Your frequent questions answered by the experts at Nationwide Children's Hospital
I know hand washing is supposed to be the best deterrent for catching colds, but how do you get preschoolers to wash their hands correctly? Is there anything else I can do with vitamins or diet to help ward off colds?
Regular hand washing is a practical way to prevent many upper respiratory infections, and preschoolers are great at hand washing when they have a routine.
Washing hands prior to meals and snacks and after bathroom visits is a great habit to develop.Show them through example and have fun scrubbing together.Sing a song while washing to make it enjoyable and give them 15 to 20 secondsto get their hands squeaky clean.
Also make sure the faucet is easy to reach and turn on with soap available, so the job clear and easy, and something that they can accomplish with pride.
In addition to hand washing, keep your child healthy with proper nutrition, adequate sleep, outdoor play and lots of love and affection.They are well designed to fight off minor illnesses. So, focus on keeping kids well overall and letting their bodies' immune systems do what exactly they were designed to do.
Dr. Wendy K. Anderson is a member of the Section of Ambulatory Pediatrics at Nationwide Children's Hospital. She practicesat Close toHome Clinics and her focus is on teens.
My son plays football, and every time I see him get tackled, I'm worried that he'll suffer from a concussion. How can I tell if he's had a concussion and how are they treated?
A concussion happens when a child's head or face is impacted, or if a child's head changes directions abruptly. Most concussions do not result in loss of consciousness.
Early symptoms include headache, confusion, dizziness, appearing dazed, poor balance, inappropriate behavior or just not seeming to be "quite all there." Later symptoms include sensitivity to light and sound, fatigue, inability to concentrate or focus, memory problems, agitation and depression.
After a suspected concussion, the child should be removed from the event, be prohibited from returning that day and seek medical attention promptly. The brain needs dedicated rest and energy to heal itself.
There is an uncommon, tragic phenomenon called second-impact syndrome where the brain will swell instantly after a "second impact." This has only been described in young athletes, and the fatality rate is estimated at 50 percent. So remember: "When in doubt, sit them out!"
The child should also be followed by a physician trained in concussion management. One of the tools used at Nationwide Children's Hospital Sports Medicine to follow the brain's recovery is computerized neurocognitive testing. Neurocognitive testing allows us to monitor and document the brain's return to normal function.
A child should never be released back to activity after their symptoms resolve without first completing a specific protocol to safely and gradually progress them back to play.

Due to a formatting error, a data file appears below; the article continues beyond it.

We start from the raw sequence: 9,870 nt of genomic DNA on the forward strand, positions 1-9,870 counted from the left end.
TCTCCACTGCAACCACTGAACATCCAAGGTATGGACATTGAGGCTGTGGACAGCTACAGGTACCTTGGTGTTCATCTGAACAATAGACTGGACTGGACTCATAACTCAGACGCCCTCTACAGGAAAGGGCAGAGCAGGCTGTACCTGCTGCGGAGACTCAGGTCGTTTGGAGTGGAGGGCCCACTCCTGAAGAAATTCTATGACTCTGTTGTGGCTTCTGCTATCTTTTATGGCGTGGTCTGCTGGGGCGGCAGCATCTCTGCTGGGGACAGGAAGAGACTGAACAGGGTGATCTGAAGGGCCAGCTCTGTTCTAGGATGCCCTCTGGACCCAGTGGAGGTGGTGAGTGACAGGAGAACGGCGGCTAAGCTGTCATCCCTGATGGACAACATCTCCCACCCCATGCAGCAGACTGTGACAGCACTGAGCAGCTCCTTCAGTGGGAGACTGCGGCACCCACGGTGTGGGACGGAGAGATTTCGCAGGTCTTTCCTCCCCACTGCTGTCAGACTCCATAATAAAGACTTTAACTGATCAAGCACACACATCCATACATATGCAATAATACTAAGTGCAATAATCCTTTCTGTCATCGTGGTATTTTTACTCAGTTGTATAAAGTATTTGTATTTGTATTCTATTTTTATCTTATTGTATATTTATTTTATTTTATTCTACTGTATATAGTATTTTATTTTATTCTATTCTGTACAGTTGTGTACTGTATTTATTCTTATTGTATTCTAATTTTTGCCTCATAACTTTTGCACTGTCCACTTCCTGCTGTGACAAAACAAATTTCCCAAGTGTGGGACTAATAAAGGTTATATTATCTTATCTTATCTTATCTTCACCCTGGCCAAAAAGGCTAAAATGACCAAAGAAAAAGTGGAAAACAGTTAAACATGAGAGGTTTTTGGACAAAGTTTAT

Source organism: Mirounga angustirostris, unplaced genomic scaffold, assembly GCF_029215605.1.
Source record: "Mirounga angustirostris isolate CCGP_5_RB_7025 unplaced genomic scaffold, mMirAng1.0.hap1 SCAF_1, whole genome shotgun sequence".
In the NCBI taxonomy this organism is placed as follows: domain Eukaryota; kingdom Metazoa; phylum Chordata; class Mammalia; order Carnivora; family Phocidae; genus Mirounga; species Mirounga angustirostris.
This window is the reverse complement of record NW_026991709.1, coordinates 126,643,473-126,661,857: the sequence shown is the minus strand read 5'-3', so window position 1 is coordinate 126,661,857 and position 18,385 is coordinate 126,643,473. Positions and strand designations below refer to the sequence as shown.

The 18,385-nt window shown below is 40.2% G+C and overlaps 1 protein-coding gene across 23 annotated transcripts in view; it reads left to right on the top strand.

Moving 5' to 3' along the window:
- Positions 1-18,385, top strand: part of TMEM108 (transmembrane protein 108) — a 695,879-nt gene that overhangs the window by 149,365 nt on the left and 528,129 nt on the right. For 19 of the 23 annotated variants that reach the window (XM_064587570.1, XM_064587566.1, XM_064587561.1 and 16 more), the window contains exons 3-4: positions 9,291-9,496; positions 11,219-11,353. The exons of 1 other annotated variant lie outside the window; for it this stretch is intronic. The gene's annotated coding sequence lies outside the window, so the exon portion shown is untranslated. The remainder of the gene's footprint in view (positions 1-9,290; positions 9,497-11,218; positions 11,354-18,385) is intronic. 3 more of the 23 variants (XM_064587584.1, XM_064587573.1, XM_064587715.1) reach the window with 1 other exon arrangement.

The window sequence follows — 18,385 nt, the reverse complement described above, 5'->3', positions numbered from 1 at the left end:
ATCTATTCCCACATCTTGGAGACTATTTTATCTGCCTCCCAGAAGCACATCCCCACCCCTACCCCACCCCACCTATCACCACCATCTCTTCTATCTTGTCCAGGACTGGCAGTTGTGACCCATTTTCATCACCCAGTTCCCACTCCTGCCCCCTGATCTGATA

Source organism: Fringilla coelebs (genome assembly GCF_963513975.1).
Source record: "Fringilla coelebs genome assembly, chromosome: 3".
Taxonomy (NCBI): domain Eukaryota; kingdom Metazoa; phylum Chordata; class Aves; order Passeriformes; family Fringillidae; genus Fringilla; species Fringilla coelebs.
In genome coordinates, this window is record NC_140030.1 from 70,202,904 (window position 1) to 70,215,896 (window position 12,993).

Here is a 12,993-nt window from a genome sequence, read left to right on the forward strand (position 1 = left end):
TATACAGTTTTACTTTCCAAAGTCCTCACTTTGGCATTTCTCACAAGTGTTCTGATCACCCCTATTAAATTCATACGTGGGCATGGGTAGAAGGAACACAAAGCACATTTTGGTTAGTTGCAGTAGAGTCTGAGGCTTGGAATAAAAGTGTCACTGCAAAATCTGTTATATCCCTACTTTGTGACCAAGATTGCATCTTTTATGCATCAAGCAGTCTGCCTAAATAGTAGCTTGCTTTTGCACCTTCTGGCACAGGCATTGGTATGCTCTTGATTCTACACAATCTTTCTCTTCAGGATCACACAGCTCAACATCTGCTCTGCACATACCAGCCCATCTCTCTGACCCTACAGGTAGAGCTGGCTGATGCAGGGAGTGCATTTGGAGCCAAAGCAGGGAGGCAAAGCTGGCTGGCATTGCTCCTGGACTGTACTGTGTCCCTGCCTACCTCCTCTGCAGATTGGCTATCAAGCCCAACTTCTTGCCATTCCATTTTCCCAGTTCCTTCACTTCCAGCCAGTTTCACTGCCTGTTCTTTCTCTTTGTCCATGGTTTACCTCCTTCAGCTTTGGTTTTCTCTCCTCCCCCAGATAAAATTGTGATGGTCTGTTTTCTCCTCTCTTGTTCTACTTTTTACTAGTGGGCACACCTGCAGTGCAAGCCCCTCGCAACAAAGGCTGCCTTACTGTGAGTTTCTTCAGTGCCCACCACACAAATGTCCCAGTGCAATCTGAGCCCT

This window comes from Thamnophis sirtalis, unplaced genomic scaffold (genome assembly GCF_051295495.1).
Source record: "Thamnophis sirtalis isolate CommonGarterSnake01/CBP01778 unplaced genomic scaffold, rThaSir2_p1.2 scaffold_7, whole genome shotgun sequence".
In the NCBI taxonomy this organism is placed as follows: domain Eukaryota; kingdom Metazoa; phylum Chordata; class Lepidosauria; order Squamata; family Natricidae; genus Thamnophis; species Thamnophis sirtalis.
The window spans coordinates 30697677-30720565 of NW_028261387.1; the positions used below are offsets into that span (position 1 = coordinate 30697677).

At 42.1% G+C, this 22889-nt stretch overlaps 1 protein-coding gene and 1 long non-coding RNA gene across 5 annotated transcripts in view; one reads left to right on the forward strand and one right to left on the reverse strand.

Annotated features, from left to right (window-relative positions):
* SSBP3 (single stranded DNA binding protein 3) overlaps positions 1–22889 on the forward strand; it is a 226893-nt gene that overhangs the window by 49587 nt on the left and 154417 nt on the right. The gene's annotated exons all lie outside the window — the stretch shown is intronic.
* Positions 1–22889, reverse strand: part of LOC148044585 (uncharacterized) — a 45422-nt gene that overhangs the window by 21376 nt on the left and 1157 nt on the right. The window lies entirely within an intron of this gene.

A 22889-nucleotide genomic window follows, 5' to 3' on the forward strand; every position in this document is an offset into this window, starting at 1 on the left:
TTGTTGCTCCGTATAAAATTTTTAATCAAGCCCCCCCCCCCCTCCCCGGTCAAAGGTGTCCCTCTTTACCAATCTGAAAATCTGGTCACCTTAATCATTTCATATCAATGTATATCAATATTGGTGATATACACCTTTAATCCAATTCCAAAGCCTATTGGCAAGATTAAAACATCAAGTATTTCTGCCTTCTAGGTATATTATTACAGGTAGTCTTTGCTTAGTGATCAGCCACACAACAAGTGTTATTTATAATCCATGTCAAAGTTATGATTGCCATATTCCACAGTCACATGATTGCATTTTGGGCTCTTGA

Dr. Thomas L. Pommering is the Medical Director of The Nationwide Children's Hospital Sports Medicine Program and a Clinical Assistant Professor at the Ohio State University College of Medicine. He heads a team of Sports Medicine Specialists who see young athletes in their sports concussion clinic every day of the week.
One of my son's classmates has cystic fibrosis and sometimes has to miss school when he gets ill. How can I help my son understand his friend's disease better?
Cystic Fibrosis (CF) is a hereditary condition which causes a change in normal cellular salt and water movement.
Children with CF have problems primarily with their respiratory tract and digestive system, and with clearing their secretions, or mucus, normally. This can cause chronic infection, requiring the child to cough or use other methods to remove the mucus from his or her body.
It's important to note that the germs that cause CF are not harmful to people without CF (they are, however, potentially dangerous to others with CF). In fact, coughing is normal and encouraged.
Explain these facts to your son, so he can understand what his friend is going through. Ask that he be kind and supportive of his friend, especially when he needs to cough.
Over time, these infections may progress and cause lung damage, which can shorten life. However, in recent years, there have been dramatic advances in CF treatments, and the length and quality of life has improved. There are even medications which can normalize the basic defect in cellular water and salt movement. With advances like these, children with CF can potentially be cured.
TIP OF THE MONTH
Staying Healthy for the Holidays
You can stay healthy despite the busy holiday schedule. Here are a few tips to boost your body's defenses:
Protect yourself - get a flu shot (pictured) and wash your hands a lot. This year, the flu vaccine includes the H1N1 vaccine. The Center for Disease Control recommends children 6 months of age and older receive the vaccination each year. Children under 2 years old should get the shot. Children 2 years and older without chronic medical problems can receive the flu mist. Eat healthy. Make it a priority to eat five or more fruits and vegetables a day. Chill out. If you feel stressed about the holidays, stop what you're doing and take five deep breaths. Get some Z's. Eight and a half to nine hours of sleep a night (10 to 11 hours for kids between 5 and 12) can strengthen your immune system, making you less vulnerable to stress. Remember, the holidays only come once a year. Get out, have fun and forget about the tough stuff for a while.
Watch Pediatric HealthSource at 5 p.m. Thursdays on 10TV News HD. To learn more about Nationwide Children's Hospital, visit www.NationwideChildrens.org